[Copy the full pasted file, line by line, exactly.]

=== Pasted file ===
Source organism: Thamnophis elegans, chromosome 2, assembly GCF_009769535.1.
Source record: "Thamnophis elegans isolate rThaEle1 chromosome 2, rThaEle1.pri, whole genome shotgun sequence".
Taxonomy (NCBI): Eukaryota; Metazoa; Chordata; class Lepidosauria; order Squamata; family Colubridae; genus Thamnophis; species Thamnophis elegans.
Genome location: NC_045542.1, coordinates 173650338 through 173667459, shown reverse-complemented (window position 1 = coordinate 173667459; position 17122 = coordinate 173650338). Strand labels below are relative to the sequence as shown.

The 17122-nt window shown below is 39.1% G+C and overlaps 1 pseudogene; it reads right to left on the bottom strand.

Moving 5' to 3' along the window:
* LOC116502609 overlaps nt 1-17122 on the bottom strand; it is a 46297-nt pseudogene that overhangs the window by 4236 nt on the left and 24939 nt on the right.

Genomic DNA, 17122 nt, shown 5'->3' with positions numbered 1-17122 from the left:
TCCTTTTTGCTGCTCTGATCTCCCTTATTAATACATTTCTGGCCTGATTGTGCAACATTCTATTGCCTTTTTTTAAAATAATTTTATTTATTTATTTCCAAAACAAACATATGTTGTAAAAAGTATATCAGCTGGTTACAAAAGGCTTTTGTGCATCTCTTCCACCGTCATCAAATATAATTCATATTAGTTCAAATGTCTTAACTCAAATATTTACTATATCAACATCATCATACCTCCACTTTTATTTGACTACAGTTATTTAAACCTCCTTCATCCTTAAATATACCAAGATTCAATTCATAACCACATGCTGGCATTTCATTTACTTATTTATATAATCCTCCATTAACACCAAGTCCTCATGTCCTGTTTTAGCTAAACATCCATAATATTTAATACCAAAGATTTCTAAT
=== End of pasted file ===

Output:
Source organism: Thamnophis elegans, chromosome 2, assembly GCF_009769535.1.
Source record: "Thamnophis elegans isolate rThaEle1 chromosome 2, rThaEle1.pri, whole genome shotgun sequence".
Taxonomy (NCBI): Eukaryota; Metazoa; Chordata; class Lepidosauria; order Squamata; family Colubridae; genus Thamnophis; species Thamnophis elegans.
Genome location: NC_045542.1, coordinates 173650338 through 173667459, shown reverse-complemented (window position 1 = coordinate 173667459; position 17122 = coordinate 173650338). Strand labels below are relative to the sequence as shown.

The 17122-nt window shown below is 39.1% G+C and overlaps 1 pseudogene; it reads right to left on the bottom strand.

Moving 5' to 3' along the window:
* LOC116502609 overlaps nt 1-17122 on the bottom strand; it is a 46297-nt pseudogene that overhangs the window by 4236 nt on the left and 24939 nt on the right.

Genomic DNA, 17122 nt, shown 5'->3' with positions numbered 1-17122 from the left:
TCCTTTTTGCTGCTCTGATCTCCCTTATTAATACATTTCTGGCCTGATTGTGCAACATTCTATTGCCTTTTTTTAAAATAATTTTATTTATTTATTTCCAAAACAAACATATGTTGTAAAAAGTATATCAGCTGGTTACAAAAGGCTTTTGTGCATCTCTTCCACCGTCATCAAATATAATTCATATTAGTTCAAATGTCTTAACTCAAATATTTACTATATCAACATCATCATACCTCCACTTTTATTTGACTACAGTTATTTAAACCTCCTTCATCCTTAAATATACCAAGATTCAATTCATAACCACATGCTGGCATTTCATTTACTTATTTATATAATCCTCCATTAACACCAAGTCCTCATGTCCTGTTTTAGCTAAACATCCATAATATTTAATACCAAAGATTTCTAAT